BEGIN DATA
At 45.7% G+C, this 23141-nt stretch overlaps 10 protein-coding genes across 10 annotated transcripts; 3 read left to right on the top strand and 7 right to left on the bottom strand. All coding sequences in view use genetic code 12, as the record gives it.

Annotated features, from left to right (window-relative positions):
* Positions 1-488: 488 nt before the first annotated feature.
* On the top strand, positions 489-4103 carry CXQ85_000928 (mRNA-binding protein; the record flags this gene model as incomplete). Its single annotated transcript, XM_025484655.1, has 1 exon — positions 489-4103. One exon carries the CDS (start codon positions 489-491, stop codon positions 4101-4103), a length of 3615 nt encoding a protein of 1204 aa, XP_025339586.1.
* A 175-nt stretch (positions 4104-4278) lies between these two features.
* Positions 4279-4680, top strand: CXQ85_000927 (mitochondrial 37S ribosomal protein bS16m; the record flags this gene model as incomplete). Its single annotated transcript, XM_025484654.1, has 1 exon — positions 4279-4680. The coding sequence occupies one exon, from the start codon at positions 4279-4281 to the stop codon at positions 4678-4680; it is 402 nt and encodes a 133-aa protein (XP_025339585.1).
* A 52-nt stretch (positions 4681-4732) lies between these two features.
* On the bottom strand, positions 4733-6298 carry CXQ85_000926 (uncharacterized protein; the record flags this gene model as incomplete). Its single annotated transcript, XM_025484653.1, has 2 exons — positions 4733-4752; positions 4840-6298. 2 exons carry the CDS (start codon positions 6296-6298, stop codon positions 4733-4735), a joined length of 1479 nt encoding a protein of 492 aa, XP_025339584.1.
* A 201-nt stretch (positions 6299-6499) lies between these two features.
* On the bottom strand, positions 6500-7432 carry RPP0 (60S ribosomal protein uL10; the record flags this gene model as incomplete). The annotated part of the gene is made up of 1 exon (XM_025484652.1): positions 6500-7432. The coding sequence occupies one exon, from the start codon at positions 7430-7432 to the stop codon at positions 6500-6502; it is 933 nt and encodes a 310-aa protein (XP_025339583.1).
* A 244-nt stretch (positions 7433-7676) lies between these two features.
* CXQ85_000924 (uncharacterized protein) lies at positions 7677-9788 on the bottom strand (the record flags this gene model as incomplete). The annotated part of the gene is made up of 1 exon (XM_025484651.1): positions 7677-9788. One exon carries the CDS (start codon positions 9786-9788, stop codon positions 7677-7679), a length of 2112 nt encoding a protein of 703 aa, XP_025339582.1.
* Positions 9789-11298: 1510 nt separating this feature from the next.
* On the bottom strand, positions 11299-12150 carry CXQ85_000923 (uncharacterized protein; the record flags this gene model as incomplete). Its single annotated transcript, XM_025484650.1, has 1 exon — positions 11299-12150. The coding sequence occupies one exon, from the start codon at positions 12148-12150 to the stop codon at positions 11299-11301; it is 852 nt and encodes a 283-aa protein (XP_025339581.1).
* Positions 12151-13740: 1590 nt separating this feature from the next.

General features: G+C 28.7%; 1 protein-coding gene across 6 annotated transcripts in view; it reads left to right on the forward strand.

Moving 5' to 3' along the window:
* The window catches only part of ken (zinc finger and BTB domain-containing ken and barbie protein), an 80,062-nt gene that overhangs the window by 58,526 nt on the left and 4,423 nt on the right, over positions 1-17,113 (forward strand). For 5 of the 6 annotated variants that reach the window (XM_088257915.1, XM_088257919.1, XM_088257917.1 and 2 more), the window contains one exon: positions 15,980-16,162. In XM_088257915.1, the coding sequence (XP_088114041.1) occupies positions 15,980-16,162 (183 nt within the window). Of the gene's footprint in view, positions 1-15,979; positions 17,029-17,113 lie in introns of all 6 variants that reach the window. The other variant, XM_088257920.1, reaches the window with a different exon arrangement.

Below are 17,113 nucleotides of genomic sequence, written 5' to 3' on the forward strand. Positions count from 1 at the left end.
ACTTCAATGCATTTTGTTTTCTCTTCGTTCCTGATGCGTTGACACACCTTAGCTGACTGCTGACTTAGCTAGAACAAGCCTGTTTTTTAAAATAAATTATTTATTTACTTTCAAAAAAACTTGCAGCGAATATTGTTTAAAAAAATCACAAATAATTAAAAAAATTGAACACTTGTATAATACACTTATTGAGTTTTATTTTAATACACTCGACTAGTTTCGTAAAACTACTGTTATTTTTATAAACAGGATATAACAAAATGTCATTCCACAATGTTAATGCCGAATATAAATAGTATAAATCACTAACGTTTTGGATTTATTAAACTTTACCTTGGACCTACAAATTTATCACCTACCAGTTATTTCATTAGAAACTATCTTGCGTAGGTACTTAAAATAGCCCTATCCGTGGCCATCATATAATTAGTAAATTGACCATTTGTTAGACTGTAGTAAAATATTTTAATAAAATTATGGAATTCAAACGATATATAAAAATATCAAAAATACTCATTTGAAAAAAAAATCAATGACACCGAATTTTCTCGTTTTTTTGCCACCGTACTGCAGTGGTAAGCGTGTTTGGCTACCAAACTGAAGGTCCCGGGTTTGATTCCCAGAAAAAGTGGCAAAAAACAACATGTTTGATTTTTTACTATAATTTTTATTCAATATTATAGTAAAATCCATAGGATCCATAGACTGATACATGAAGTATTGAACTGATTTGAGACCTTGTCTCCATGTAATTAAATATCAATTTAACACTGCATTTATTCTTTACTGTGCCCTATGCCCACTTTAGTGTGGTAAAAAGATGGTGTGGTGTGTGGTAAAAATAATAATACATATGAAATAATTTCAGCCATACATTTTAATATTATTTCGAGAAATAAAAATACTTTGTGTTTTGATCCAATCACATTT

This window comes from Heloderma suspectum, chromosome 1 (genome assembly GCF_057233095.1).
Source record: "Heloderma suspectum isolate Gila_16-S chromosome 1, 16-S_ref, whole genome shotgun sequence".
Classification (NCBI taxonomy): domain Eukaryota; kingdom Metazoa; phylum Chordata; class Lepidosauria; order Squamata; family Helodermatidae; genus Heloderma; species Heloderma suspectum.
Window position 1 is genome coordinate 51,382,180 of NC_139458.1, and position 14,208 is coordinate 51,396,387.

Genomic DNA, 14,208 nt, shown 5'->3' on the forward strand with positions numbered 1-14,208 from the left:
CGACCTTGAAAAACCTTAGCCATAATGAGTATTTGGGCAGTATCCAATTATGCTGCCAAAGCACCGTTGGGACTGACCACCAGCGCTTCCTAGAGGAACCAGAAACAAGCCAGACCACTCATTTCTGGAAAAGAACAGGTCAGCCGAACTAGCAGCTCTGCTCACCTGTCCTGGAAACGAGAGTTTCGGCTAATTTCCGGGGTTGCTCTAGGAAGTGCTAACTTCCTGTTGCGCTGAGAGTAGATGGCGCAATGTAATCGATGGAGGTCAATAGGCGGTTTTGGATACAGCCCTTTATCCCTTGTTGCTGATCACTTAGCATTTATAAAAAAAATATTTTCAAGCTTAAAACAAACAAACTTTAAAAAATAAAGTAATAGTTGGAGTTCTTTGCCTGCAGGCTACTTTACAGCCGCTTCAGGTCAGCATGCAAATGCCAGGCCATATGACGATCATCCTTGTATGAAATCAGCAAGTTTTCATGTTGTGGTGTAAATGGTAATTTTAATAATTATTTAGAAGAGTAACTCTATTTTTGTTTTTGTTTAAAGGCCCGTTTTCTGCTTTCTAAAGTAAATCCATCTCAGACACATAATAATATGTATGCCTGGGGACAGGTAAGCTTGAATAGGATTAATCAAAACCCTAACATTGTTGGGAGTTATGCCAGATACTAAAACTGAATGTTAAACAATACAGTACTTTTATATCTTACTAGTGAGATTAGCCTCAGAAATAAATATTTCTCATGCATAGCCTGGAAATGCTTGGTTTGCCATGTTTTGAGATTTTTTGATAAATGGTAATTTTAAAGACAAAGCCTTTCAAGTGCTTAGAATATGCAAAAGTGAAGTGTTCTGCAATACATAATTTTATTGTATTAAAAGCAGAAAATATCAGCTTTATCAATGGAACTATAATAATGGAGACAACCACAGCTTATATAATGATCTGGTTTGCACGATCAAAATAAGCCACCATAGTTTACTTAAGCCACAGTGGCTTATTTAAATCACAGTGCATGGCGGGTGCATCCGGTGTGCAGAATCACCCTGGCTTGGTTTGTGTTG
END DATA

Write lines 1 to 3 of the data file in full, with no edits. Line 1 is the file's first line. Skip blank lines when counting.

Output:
At 45.7% G+C, this 23141-nt stretch overlaps 10 protein-coding genes across 10 annotated transcripts; 3 read left to right on the top strand and 7 right to left on the bottom strand. All coding sequences in view use genetic code 12, as the record gives it.

Annotated features, from left to right (window-relative positions):
* Positions 1-488: 488 nt before the first annotated feature.